In 2010, Parrot launched the AR.Drone, a smartphone-piloted quadcopter equipped with an embedded camera. Since then, Parrot has expanded the civil drone industry with a range of drones and minidrones, launching the Bebop 2 in 2015.

Reinforced composite materials are used in 3D printing parts for the Bebop 2 quadcopter.

The Parrot Bebop 2 offers robustness and reliability in a lightweight, compact drone. With stability and maneuverability, even in extreme conditions, Bebop 2 can be piloted with no prior training. An onboard computer analyzes and merges data collected from seven sensors.

A front-facing camera allows 180° angle adjustment using the piloting device’s touchscreen. Digitally stabilized in three axes, images are bright, stable, and distortion-free.

Flight safety systems include emergency engine cut-out, emergency propellers shut-off, limiting the altitude and flying perimeter, automatic return home, and a light emitting diode (LED) at the back of the machine to see the direction of flight.

Collaborating with CRP Technology

The first Bebop 2 structure was built on injected parts made with polyamide-based glass reinforced composite material.

The Bebop 2 parts made of Windform GT are the main structure (central body) and arms. The body is flexible, and the arms are reinforced.

Then Parrot moved to selective laser sintering (SLS) technology in collaboration with CRP Technology to optimize structural performance without developing long lead time and high-cost injection tooling, accelerate iteration generation, improve manufacturing time, and facilitate series production.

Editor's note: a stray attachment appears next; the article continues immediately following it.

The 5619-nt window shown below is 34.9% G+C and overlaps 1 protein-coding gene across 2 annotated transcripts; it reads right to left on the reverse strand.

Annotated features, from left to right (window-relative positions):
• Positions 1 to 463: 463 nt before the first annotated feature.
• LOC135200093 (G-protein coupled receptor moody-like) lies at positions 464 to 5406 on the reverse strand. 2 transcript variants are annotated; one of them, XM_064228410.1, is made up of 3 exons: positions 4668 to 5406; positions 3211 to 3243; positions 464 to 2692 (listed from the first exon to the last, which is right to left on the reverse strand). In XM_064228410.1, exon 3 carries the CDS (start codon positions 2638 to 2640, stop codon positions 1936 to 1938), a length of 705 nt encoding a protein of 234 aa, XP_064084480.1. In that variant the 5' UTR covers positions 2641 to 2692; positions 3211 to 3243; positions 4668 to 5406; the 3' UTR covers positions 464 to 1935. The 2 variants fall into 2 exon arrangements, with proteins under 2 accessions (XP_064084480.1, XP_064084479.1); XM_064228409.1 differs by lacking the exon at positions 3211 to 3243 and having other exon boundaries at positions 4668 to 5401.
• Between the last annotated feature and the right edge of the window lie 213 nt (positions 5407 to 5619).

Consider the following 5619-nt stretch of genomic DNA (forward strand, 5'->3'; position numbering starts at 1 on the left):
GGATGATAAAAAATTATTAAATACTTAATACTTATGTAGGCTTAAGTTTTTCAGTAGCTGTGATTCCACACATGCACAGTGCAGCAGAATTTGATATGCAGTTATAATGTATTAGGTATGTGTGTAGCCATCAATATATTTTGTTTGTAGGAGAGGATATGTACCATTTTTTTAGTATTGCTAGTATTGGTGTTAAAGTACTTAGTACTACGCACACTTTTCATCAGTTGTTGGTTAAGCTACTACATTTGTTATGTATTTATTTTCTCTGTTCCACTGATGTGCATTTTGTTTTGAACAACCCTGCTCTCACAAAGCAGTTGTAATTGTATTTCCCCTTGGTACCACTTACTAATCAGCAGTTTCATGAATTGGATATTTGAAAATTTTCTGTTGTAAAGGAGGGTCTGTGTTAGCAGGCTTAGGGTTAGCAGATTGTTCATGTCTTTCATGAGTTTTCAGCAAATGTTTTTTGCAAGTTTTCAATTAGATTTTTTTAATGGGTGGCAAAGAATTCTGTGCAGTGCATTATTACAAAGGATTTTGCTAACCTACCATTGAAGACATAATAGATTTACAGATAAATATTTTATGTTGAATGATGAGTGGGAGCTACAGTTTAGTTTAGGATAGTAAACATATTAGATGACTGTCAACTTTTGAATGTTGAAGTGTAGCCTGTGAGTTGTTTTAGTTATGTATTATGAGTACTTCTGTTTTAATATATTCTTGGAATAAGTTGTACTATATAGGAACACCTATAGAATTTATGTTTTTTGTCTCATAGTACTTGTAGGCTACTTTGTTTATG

The structure has been developed according to finite-element (FE) modeling aimed at improving video quality that can be altered by vibrations during flight and using a smart design to reduce weight. Parrot validated that natural frequencies of parts manufactured with Windform GT material were similar to injected parts made with polyamide-based glass reinforced composite material. FE analysis, additive manufacturing with SLS, and using Windform GT material have dramatically reduced development time, allowing small production batches with acceptable mechanical properties in functional products for the team to evaluate characteristics such as flying performance.

CRT Technology provided fast response time to new requirements, cooperation with its engineers and computer-aided design (CAD) designers, and best output quality with unique proprietary processes. The requirements were fast iteration process, best ratio between structural strength and weight, acceptable consistent results, and the opportunity to combine multiple functionalities obtained from one unique part.

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